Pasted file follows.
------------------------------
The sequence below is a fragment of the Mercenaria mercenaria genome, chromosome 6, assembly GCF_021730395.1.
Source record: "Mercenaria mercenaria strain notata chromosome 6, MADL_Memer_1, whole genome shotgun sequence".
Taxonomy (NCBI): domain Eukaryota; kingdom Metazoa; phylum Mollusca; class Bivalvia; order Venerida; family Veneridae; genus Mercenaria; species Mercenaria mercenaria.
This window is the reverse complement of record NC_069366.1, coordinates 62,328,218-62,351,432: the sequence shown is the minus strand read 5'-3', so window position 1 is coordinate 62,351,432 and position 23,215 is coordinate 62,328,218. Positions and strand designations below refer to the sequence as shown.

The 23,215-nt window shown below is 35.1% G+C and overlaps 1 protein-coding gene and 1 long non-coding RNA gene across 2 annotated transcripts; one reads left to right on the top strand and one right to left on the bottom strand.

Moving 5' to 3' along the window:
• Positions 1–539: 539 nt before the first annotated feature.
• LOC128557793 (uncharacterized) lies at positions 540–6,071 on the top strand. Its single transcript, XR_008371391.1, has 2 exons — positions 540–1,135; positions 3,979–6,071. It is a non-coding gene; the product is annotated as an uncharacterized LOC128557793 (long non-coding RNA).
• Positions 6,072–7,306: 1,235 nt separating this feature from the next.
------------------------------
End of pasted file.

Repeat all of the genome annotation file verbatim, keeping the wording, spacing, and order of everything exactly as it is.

The sequence below is a fragment of the Mercenaria mercenaria genome, chromosome 6, assembly GCF_021730395.1.
Source record: "Mercenaria mercenaria strain notata chromosome 6, MADL_Memer_1, whole genome shotgun sequence".
Taxonomy (NCBI): domain Eukaryota; kingdom Metazoa; phylum Mollusca; class Bivalvia; order Venerida; family Veneridae; genus Mercenaria; species Mercenaria mercenaria.
This window is the reverse complement of record NC_069366.1, coordinates 62,328,218-62,351,432: the sequence shown is the minus strand read 5'-3', so window position 1 is coordinate 62,351,432 and position 23,215 is coordinate 62,328,218. Positions and strand designations below refer to the sequence as shown.

The 23,215-nt window shown below is 35.1% G+C and overlaps 1 protein-coding gene and 1 long non-coding RNA gene across 2 annotated transcripts; one reads left to right on the top strand and one right to left on the bottom strand.

Moving 5' to 3' along the window:
• Positions 1–539: 539 nt before the first annotated feature.
• LOC128557793 (uncharacterized) lies at positions 540–6,071 on the top strand. Its single transcript, XR_008371391.1, has 2 exons — positions 540–1,135; positions 3,979–6,071. It is a non-coding gene; the product is annotated as an uncharacterized LOC128557793 (long non-coding RNA).
• Positions 6,072–7,306: 1,235 nt separating this feature from the next.